Samsung Fit Plus – 256GB
Our favorite USB flash drive, the Fit Plus, is ultra-fast with a compact build that doesn’t forget your key ring. It is also resistant to water, shock, magnets and X-rays.
portable hard drive storage
A portable gaming case
Gaming, especially retro gaming, is a ubiquitous genre of Pi projects. Gaming on the couch is relatively simple to achieve, with a monitor or TV to connect to, plus a gamepad and storage to hold your ROM collection. Of course, you can’t forget about a sweet retro case. But what if you want to go mobile?
The Retroflag GPi case can take a Pi Zero (or a CM4 with the GPi 2) and turn it into a Gameboy-like handheld mobile unit, complete with battery and an on/off switch that can be programmed for safe shutdowns. It has built-in speakers and a 3.5mm audio jack, and the IPS display features adjustable brightness.
Other larger Pi models are compatible with Waveshare’s gaming HAT handheld, which is built more like a DIY Gameboy Advance. You have to remember that these devices are bring your own battery and bring your own ROMs, so they are not completely standalone accessories.
hand retro fun
Retroflag GPi Case
This GameBoy-style Pi carrying case doesn’t forget the details, like side buttons and a programmable power switch.
Waveshare Wearable Gaming Hat
Don’t forget about the battery with this portable DIY case for the Raspberry Pi. Reviewers report that it’s fun to play, but you might not like the design.
A surge protector
Running a server or smart home monitor with your Pi means plugging it in for the long haul, putting your device at risk without a surge protector. It’s a smart investment for almost any device, but protecting your Pi is paramount now with how expensive they’ve become to replace.
A low-profile option like the LVETEK Outlet Extender can offer the protection your Pi needs without breaking the bank. However, if you have a lot of devices to protect, you can invest a little more in our favorite surge protector, the Tripp Lite TLP1208TELTV. Its twelve outputs likely cover your entire array, plus its modem and coax ports add plenty of versatility and utility.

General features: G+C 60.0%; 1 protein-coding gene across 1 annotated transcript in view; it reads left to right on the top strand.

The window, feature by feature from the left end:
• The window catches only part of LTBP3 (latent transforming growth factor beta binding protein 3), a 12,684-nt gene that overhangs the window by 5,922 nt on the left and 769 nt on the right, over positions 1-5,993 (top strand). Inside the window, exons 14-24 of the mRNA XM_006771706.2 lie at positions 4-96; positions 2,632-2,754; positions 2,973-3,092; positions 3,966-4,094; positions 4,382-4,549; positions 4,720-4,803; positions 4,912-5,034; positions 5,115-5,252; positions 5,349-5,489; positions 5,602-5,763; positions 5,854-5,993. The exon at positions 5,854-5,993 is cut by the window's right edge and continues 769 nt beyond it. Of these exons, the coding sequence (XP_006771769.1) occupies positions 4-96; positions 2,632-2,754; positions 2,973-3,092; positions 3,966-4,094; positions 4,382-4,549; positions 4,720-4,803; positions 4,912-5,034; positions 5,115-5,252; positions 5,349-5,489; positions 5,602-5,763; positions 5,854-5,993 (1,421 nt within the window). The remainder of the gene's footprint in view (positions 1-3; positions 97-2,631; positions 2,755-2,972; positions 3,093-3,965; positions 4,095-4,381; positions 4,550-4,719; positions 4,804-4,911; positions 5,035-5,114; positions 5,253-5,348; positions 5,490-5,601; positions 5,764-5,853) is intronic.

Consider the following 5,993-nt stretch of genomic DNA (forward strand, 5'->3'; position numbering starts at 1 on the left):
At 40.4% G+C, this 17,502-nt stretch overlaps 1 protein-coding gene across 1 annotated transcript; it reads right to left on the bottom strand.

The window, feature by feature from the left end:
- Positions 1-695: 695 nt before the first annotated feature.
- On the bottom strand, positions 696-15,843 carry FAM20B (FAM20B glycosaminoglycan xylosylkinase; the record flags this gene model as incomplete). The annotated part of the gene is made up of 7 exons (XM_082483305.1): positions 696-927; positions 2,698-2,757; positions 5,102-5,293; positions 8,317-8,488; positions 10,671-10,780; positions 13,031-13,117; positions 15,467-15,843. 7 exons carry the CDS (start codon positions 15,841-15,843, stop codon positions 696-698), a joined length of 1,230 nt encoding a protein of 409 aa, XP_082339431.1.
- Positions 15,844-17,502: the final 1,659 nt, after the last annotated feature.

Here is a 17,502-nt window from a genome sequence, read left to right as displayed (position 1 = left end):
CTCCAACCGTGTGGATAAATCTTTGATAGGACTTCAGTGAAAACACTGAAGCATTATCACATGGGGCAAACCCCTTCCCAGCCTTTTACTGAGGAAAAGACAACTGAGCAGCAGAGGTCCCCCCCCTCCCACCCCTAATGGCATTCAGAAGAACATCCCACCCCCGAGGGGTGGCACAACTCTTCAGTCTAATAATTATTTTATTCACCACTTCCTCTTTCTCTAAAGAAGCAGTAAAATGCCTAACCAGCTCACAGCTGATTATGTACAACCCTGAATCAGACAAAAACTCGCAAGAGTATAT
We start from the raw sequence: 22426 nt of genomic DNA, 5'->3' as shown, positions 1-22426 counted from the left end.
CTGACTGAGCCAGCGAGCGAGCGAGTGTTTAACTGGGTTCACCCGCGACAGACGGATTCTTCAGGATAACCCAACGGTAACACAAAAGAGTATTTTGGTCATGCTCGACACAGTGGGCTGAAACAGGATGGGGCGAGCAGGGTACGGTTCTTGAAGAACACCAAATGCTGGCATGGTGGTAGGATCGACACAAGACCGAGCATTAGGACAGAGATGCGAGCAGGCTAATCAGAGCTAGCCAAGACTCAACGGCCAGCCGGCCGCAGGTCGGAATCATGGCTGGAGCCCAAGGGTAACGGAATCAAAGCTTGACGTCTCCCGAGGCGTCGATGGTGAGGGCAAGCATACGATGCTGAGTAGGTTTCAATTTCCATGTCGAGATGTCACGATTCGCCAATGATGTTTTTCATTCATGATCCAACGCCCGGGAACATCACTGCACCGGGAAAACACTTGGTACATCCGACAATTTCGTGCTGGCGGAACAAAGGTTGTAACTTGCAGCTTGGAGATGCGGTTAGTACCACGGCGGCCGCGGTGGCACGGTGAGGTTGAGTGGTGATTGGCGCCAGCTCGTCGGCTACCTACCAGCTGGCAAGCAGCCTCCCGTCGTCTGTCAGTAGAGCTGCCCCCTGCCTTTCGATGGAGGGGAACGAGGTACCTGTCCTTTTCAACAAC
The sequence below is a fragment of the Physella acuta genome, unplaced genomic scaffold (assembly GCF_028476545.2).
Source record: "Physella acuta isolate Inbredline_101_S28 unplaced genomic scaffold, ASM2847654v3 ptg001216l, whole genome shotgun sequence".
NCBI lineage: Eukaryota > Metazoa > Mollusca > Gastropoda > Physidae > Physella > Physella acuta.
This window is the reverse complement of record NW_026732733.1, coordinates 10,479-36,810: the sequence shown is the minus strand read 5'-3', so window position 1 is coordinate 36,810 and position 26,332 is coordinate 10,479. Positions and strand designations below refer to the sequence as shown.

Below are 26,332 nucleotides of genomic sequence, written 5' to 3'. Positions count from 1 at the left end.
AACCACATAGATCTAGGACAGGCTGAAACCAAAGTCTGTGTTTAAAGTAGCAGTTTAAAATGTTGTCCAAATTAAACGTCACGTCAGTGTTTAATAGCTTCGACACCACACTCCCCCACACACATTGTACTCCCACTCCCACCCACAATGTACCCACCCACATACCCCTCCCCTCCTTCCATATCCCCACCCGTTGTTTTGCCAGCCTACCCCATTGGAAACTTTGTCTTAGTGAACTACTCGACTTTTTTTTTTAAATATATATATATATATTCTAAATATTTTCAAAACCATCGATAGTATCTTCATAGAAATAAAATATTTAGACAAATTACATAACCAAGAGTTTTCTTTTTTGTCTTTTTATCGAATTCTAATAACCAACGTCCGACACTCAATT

If you want surge protection and uninterrupted power from blackouts, you’ll want to look for a reliable UPS. However, they can be expensive, and if yours is limited in capacity, you’ll likely prioritize other devices, like your router and primary workstation.
Compact surge protection
The best all-round surge protector
Don’t forget the essentials
If you’re new to the Pi world, your options for decorating your single-board PC may seem overwhelming, but don’t let that distract you from the basics.
For one, you need to start with a high-quality power supply. An old phone charger can result in an unsatisfactory experience leading to crashes and reboots that are difficult to fix. And it’s especially important when you have accessories that add power consumption. You can’t go wrong with the official Raspberry Pi USB-C power supply for newer models or a well-rated Micro USB charger for Pi models that still use Micro USB.
A good SD card is also non-negotiable. Booting up a Pi is one of the rare exceptions on storage cards when quality can make or break your experience. Cards like the SanDisk Ultra and Silicon Power 3D NAND microSD are tried and true options for Pi users.
You can’t forget the HDMI cable either, though it’s generally fine if you don’t spend a lot of money here. You can also save yourself some hassle setting up your Pi’s internet connection by getting an Ethernet cable long enough to reach your router. Take care of those essentials and you’ll be ready for any project.